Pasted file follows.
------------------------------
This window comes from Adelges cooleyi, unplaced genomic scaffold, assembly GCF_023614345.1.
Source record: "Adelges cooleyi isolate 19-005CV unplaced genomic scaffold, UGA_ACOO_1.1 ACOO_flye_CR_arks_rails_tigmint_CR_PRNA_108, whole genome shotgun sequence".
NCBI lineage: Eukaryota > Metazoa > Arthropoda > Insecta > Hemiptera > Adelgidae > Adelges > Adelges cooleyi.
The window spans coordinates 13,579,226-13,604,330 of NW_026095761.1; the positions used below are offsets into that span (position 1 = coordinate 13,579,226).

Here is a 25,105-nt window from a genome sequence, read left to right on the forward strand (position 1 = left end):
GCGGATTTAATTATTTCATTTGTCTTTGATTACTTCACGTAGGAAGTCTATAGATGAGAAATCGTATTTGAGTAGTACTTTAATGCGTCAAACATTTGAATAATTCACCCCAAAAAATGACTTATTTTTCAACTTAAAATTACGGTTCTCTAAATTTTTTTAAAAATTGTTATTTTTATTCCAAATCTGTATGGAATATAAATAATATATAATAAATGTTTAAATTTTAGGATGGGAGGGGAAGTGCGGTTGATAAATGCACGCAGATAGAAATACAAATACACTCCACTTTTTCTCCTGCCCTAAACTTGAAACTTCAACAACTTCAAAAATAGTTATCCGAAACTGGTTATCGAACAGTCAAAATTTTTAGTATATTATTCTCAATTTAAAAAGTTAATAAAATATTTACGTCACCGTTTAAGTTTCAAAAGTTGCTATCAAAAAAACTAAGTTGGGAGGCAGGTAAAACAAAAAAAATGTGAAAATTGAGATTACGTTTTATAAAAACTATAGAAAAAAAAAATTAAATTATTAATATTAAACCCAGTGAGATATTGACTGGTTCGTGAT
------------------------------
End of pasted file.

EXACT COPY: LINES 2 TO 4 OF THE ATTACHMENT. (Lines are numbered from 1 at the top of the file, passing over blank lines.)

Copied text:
Source record: "Adelges cooleyi isolate 19-005CV unplaced genomic scaffold, UGA_ACOO_1.1 ACOO_flye_CR_arks_rails_tigmint_CR_PRNA_108, whole genome shotgun sequence".
NCBI lineage: Eukaryota > Metazoa > Arthropoda > Insecta > Hemiptera > Adelgidae > Adelges > Adelges cooleyi.
The window spans coordinates 13,579,226-13,604,330 of NW_026095761.1; the positions used below are offsets into that span (position 1 = coordinate 13,579,226).